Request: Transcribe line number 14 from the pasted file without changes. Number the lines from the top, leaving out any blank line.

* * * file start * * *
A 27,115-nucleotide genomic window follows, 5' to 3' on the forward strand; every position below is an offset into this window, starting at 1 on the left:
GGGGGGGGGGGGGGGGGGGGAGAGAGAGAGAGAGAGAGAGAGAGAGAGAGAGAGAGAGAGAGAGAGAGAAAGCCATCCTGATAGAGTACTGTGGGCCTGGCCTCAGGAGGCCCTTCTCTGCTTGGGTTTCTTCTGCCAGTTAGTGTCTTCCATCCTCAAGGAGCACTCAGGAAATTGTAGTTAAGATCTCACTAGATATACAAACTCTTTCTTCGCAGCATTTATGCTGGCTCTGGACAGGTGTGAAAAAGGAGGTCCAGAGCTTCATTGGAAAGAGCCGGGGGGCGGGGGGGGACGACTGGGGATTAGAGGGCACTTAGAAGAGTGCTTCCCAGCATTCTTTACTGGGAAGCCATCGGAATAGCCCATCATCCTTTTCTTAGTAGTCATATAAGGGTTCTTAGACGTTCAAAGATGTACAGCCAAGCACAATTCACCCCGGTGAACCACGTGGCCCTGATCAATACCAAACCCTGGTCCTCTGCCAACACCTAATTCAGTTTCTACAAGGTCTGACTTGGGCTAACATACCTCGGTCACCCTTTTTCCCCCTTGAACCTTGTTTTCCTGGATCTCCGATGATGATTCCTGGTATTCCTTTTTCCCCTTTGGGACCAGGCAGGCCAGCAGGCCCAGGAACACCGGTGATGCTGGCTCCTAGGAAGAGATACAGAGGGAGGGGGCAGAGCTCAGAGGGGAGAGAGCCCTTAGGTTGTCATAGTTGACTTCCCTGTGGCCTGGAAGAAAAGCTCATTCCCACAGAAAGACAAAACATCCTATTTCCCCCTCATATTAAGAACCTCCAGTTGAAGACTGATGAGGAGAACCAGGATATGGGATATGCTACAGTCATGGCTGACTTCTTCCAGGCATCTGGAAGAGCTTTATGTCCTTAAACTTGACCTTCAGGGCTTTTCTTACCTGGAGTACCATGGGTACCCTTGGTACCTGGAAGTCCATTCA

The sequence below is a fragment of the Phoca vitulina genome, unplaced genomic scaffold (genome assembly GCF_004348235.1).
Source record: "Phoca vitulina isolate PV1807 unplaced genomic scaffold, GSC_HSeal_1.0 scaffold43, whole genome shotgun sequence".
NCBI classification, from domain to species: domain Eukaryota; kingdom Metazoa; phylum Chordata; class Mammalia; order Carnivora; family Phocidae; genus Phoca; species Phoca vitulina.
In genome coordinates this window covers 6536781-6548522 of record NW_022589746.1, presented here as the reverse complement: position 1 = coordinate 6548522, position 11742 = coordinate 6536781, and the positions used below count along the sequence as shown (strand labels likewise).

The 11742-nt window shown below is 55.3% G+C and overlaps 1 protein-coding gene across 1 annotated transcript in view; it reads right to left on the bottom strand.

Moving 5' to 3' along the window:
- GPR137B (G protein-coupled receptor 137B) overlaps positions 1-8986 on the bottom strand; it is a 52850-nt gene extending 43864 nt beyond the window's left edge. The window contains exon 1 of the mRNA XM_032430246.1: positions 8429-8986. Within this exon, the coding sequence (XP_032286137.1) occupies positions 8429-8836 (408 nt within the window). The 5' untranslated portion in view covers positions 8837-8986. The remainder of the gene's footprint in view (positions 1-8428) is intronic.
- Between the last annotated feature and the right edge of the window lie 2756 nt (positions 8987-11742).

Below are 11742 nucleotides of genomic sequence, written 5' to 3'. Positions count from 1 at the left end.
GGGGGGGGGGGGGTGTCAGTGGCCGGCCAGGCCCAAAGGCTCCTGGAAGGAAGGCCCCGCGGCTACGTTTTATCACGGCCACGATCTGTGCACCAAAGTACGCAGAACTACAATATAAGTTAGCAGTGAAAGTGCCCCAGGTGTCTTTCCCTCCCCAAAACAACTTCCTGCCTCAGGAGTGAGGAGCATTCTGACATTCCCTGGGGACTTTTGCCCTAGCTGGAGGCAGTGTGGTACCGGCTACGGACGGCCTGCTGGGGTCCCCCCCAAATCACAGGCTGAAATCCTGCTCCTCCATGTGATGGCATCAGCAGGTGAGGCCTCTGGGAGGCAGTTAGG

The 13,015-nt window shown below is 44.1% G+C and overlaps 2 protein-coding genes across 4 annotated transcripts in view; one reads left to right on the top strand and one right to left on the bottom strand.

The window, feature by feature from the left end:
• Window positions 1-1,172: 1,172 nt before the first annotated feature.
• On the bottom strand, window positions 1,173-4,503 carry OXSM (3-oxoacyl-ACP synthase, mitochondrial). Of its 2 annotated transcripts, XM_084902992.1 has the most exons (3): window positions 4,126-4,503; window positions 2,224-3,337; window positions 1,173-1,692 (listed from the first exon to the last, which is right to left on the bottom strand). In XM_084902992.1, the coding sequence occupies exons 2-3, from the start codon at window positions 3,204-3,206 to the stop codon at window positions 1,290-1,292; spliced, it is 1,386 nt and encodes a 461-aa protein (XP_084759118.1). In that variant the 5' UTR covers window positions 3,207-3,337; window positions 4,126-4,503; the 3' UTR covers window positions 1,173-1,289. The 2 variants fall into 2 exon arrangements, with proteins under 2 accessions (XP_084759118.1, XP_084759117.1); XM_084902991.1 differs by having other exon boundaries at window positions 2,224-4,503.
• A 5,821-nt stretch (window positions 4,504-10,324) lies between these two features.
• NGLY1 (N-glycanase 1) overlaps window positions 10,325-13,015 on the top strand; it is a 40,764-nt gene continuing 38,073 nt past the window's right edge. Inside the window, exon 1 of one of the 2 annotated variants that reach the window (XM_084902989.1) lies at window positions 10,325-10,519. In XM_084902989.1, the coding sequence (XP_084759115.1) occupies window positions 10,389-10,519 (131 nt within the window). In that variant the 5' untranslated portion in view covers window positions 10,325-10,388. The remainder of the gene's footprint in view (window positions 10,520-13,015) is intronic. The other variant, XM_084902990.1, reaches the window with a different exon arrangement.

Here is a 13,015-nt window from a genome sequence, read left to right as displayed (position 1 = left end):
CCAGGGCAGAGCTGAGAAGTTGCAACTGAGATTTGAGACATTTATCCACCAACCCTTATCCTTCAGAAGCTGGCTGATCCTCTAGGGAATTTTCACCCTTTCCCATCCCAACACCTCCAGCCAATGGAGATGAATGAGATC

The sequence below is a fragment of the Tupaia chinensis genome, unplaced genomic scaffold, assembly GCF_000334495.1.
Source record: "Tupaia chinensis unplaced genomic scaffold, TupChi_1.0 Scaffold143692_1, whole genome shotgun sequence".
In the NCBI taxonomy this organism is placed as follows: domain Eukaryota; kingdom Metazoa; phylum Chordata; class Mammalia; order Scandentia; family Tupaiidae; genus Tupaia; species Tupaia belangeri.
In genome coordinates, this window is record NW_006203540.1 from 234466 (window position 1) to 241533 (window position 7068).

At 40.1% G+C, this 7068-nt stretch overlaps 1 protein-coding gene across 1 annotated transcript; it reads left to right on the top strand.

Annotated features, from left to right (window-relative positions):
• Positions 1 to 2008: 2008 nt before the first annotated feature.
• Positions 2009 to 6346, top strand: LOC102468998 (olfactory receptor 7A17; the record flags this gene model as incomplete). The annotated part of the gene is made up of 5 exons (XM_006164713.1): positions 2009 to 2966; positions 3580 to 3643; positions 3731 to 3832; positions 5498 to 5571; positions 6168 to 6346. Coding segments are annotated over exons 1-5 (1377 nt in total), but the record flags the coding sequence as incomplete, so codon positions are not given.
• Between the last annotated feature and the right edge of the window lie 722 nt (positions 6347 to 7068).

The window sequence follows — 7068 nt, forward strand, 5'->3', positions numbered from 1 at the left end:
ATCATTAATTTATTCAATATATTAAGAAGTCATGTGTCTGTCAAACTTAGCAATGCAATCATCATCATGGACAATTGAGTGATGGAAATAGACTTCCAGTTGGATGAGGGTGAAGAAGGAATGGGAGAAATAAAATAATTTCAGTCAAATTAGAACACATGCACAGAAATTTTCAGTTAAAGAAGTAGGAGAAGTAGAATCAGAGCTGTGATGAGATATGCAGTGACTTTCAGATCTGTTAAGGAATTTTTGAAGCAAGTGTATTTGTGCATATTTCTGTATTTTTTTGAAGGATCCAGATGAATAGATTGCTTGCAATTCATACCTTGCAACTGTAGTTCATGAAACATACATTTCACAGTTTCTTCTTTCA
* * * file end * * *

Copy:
The window, feature by feature from the left end: